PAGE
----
Research

Inquiry Response: Thoughts on Improving Customer Lifetime Value and Churn

By IIA Expert, Ahmer Inam, Apr 20, 2020

Available to Research & Advisory Network Clients Only

Inquiry:

We have a customer loyalty program, and we want to improve our customer lifetime value (CLV) and retention, and also move more customers toward using loyalty cards. What are some interesting techniques and frameworks that could aid our efforts?

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Inquiry Response: Beginning Considerations for Global Supply Chain Analytics

By Mark Molau, IIA Expert, Dec 23, 2019

Available to Research & Advisory Network Clients Only

Inquiry:

We’re a consumer products multinational, and we need to expand our supply chain analytics efforts. What should we be thinking about?

Response:

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2020 ANALYTICS PREDICTIONS AND PRIORITIES

By Thomas H. Davenport, Bill Franks, Drew Smith, Robert Morison, Dec 19, 2019

Each year, the International Institute for Analytics ends the year with a look at the latest analytics trends and the most pressing analytics challenges currently facing organizations. Our predictions are based upon our day-to-day work supporting and advising analytics leaders and organizations. We take advantage of the breadth of expertise and cross-industry perspectives we encounter every day from our clients, partners, and members of the IIA expert network. This is our 10th annual look toward the upcoming year, and our annual Predictions and Priority research brief and the associated webinar have become among IIA’s most popular content of the year. This year, we’ve stuck with our approach of augmenting each of our predictions with a specific priority for leaders to focus on as they attempt to address that prediction. As a result, each priority provides specific guidance as to how to best prepare for, and adapt to, its corresponding prediction.

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The Fuzzy Line Between Good and Evil Data Science

By Bill Franks, Sep 12, 2019

Available to Research & Advisory Network Clients Only

The vast majority of people building analytics and data science processes have every intention of being good and ethical. As a result, most potentially unethical and evil processes arise in situations where that wasn’t the intention. The problem is typically that proper focus and governance is not in place to keep analytics and data science processes on the side of good. On top of that, what is good and what is evil isn’t nearly as clear cut as we’d wish it to be.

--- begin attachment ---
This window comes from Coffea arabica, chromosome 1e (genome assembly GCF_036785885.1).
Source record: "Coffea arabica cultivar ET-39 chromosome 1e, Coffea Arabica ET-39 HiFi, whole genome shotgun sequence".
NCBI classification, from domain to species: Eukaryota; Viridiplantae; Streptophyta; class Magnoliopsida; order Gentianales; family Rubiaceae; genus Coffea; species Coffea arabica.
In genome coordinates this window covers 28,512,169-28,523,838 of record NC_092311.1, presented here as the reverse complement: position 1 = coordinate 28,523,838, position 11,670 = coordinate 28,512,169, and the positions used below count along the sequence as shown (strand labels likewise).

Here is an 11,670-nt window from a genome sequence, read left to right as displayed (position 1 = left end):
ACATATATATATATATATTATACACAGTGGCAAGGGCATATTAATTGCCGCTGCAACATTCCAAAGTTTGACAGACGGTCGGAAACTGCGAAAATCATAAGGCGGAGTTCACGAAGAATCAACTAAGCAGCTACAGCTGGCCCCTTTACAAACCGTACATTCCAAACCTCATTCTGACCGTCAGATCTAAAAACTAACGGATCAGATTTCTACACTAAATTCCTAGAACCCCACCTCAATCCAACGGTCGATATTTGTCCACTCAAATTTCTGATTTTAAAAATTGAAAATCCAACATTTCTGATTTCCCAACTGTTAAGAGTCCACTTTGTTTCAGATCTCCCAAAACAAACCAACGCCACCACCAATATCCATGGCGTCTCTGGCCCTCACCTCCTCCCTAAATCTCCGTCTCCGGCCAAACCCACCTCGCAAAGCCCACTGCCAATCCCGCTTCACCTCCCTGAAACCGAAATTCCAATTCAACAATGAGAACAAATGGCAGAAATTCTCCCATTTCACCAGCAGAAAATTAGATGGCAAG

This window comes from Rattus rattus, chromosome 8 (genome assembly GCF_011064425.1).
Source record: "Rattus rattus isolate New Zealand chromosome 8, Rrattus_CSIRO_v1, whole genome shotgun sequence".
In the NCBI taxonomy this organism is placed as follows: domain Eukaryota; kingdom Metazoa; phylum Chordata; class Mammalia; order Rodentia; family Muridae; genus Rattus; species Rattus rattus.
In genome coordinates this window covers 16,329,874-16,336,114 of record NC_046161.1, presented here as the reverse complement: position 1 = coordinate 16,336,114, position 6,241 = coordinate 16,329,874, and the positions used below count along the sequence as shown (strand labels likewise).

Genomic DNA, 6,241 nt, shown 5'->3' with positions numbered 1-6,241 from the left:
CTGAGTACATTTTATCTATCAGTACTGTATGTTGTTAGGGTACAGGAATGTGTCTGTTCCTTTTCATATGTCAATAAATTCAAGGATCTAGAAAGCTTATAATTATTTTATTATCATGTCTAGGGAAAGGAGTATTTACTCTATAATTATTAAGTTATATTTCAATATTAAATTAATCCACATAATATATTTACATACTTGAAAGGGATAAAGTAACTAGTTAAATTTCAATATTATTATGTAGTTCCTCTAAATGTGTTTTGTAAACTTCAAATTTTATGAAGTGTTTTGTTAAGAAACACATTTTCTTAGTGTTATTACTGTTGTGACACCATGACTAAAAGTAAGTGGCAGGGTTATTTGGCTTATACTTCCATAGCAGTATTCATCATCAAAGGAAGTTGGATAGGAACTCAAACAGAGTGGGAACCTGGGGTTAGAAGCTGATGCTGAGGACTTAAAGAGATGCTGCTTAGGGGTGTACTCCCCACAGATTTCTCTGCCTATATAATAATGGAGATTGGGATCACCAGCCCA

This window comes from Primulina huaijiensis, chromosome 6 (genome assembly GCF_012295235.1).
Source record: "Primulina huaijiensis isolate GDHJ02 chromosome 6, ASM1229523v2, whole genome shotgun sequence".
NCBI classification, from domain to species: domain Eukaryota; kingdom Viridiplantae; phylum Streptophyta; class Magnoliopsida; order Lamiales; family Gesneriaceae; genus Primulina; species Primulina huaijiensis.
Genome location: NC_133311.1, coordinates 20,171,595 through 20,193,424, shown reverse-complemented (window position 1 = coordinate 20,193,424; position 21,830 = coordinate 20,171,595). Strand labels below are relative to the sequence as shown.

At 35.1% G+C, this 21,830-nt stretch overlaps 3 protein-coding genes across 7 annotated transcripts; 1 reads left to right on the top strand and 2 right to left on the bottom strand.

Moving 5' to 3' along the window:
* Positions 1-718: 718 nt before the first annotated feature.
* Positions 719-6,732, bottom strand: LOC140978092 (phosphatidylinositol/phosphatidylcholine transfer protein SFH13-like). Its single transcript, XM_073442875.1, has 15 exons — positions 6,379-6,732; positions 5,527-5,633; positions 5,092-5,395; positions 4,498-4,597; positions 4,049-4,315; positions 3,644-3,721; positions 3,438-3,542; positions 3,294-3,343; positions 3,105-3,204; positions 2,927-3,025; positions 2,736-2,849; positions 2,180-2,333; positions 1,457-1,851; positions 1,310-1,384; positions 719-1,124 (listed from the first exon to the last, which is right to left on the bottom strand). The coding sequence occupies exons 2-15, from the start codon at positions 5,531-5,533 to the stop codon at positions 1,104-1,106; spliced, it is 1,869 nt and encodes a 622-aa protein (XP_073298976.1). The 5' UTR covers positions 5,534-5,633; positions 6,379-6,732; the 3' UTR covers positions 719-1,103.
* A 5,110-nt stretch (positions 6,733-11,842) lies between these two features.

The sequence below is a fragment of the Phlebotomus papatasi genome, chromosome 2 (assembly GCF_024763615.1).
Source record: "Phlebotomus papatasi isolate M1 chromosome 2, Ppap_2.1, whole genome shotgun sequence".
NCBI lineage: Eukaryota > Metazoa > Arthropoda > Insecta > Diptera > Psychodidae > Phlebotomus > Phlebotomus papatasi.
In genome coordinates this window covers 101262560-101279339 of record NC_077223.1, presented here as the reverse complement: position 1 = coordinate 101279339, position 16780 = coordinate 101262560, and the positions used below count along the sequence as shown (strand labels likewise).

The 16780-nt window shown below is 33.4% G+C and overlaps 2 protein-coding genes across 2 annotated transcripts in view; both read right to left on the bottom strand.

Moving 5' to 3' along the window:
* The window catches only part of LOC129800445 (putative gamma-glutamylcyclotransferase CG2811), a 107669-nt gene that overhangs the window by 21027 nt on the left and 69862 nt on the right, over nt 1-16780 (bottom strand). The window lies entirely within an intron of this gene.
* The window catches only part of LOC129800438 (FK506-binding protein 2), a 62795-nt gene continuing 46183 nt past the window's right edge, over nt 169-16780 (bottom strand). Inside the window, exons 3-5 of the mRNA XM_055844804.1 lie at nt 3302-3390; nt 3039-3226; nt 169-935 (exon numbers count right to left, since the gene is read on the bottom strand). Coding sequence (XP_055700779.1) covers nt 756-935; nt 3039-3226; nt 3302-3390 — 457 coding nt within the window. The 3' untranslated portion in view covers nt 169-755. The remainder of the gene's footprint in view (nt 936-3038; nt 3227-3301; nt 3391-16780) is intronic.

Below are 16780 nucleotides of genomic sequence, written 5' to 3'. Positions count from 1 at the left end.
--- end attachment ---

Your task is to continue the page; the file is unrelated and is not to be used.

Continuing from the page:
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Mapping an Information Economy

By Doug Mirsky, Aug 16, 2019

Available to Research & Advisory Network Clients Only

Information Economies in Organizations

The data warehouse revolution began in 1991 when Bill Inmon published Building the Data Warehouse. Inmon observed, early in that book, that every organization has a naturally occurring information economy, and that most naturally occurring information economies were inefficient, duplicative and prone to produce suboptimal decisions.

This observation of Inmon’s has not gotten anywhere near the credit, or attention, it deserves. A decade’s worth of collective practice in advanced analytics should tell us that everything we know about real-world economies applies to our information economies. There is demand for information by people and functions in an organization, and there is a supply of (some of) that information. There is (some amount) of technical and procedural infrastructure – some kind of market — to bring demand and supply together in an organized way. That “market” infrastructure is often partial, fragile and in some cases ineffective. There are competitive alternatives (like cloud service providers and SaaS vendors), over- and under-regulation (various data governance models), excessive demand-side taxation (cost allocation strategies), failure to invest in infrastructure, and all other elements of economies.